With Friday's admission by liberal activist Curtis Morrison for having bugged Senate Minority Leader Mitch McConnell's (R-Ky.) office in April, there are some liberal media members that owe the Senator an apology.
One is certainly Howard Fineman, the editorial director of the Huffington Post, who on April 10 wrote the following (emphasis added):
To understand what the Republican Senate leader is up to these days, you need to remember that he now lives in fear less of his home-state Democrats -- whom he has essentially neutered in his nearly 30 years in the U.S. Senate -- than of tea party and other Republicans who hate his grip on the GOP in Kentucky and his record of talking a better conservative game than he plays.
Working on that resentment is how now-Sen. Rand Paul managed to defeat McConnell's handpicked GOP candidate for junior senator from Kentucky in 2010. And even though Paul now pledges support for McConnell, and Paul's former campaign manager is now on McConnell's team, the five-term incumbent can't be sure that he is a lock in the May 2014 GOP primary.
That is one reason why McConnell took the unusual step (for a party leader) of joining a list of other senators who vowed to filibuster any and all new gun control legislation.
That is why McConnell hit the floor the other day to roundly denounce -- in far more caustic terms than those used by Speaker John Boehner (R-Ohio) -- the president's new budget.
And that is why McConnell is screaming bloody murder about what he claims was the involvement of the "left" in the "bugging" of his campaign office in Louisville last February.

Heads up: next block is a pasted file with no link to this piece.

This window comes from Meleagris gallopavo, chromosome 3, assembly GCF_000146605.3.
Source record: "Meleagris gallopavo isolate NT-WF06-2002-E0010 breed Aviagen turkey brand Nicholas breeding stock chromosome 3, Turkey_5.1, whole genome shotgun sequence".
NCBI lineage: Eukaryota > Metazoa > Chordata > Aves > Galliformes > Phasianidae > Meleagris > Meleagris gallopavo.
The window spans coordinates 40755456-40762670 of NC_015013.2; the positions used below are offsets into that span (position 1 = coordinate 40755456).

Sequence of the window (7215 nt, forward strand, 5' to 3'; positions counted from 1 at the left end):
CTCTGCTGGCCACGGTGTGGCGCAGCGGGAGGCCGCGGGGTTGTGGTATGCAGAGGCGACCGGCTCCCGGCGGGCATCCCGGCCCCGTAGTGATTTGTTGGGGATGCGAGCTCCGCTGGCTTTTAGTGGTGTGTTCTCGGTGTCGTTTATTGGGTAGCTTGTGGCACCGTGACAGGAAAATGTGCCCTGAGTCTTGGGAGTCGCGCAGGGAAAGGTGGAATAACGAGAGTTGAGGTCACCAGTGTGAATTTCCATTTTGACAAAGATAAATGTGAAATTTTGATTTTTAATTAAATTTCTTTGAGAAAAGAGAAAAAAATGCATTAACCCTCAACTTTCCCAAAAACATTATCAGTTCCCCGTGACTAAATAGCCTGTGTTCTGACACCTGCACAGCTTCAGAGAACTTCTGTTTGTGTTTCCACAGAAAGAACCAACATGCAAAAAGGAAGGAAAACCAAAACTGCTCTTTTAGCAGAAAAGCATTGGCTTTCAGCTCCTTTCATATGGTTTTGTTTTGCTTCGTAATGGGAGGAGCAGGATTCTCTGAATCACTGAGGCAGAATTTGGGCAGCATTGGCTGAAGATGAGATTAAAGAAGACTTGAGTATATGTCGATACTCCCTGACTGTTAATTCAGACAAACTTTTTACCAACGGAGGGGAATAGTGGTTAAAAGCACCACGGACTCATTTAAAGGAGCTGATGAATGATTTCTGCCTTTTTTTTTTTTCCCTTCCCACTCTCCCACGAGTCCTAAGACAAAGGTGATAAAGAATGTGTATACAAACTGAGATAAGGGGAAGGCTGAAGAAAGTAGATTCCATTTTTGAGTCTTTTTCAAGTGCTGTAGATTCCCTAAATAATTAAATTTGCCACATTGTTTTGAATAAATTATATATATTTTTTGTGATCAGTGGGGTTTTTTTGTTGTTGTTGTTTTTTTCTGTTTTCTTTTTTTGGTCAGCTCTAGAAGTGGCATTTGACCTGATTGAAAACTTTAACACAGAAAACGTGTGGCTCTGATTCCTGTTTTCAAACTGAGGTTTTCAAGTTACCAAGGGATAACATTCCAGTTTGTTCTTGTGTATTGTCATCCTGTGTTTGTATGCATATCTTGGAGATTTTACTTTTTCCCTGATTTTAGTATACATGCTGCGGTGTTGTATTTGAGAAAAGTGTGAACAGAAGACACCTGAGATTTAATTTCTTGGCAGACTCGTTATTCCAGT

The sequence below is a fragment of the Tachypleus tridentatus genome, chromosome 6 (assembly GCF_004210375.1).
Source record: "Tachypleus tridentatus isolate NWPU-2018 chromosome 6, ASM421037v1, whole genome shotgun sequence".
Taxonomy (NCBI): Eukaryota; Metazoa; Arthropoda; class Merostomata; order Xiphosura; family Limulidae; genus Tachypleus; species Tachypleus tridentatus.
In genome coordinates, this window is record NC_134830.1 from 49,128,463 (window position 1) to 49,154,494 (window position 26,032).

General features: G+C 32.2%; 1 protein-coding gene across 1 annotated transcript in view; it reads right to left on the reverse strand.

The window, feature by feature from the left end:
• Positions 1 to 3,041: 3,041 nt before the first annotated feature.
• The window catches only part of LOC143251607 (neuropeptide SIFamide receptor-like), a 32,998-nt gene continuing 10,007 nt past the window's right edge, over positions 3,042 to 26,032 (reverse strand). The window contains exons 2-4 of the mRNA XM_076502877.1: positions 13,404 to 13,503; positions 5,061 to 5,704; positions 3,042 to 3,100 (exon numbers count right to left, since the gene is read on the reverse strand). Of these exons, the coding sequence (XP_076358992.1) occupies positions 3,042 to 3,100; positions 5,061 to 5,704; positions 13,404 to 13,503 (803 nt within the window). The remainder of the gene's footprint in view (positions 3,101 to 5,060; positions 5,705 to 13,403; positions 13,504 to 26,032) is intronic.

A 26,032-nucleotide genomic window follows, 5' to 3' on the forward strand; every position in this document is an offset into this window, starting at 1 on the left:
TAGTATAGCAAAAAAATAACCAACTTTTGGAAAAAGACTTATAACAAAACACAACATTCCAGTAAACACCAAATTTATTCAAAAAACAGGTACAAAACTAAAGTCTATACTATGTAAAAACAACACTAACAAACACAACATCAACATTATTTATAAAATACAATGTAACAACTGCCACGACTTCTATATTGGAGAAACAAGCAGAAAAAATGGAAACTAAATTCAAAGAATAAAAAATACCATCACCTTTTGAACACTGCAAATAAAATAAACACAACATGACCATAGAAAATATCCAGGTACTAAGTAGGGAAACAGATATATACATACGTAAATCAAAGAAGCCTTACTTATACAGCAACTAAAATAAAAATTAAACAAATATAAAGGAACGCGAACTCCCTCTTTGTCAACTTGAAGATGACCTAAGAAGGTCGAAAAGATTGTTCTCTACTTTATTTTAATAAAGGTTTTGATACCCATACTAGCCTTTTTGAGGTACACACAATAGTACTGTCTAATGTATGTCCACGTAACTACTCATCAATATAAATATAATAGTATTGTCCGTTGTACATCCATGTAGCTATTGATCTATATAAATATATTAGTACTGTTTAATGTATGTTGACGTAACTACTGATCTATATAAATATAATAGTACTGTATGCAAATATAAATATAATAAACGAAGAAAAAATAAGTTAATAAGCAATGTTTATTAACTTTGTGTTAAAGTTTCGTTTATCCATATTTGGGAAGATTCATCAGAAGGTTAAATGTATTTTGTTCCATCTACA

McConnell and his minions have no proof of who was responsible for the recording and the gifting of it to Mother Jones. He may turn out to be correct.
But it is equally possible that the guilty party was a disgruntled Republican -- or even that someone on McConnell's team tried to emulate the tactic allegedly used by GOP strategist Karl Rove in a Texas gubernatorial race in 1986. Rove was widely suspected by the Texas press, and many Republicans, of having bugged his own office so that the device could be "discovered" and he could denounce the Democrats.
Fineman went on to say, "The idea that a Kentucky Republican might have gotten hold of the recording and leaked it is not so far-fetched in a state party that has begun to feel stale and discontented after decades of control by the Louisville-based McConnell."
He offered the same speculation - "It reminded me of the 1986 episode involving Karl Rove, when he was alleged to have bugged his own office" - on MSNBC's Hardball the previous day.
So in Fineman's view, the bugger could have been a Kentucky Republican or even a member of McConnell's team.
Let's hear the truth from the actual bugger:
Earlier this year, I secretly made an audio recording of Sen. Mitch McConnell, the most powerful Republican on the planet, at his campaign headquarters in Kentucky. The released portion of the recording clocks in at less than 12 minutes, but those few minutes changed my life.
And the money sentence?
"I’m a liberal activist in Kentucky."
You were saying, Howard? Should McConnell and his team expect a public apology from you soon, or would that require too much integrity?
Of course, Fineman wasn't alone in making such an accusation.
Fakakta South over at the perilously liberal Wonkette speculated that McConnell's campaign manager was the one to turn over the tape to Mother Jones. The liberal blog BlareShare offered a view similar to Fineman's.
I'm sure McConnell will be receiving apologies from them as well, although I don't suggest he hold his breath.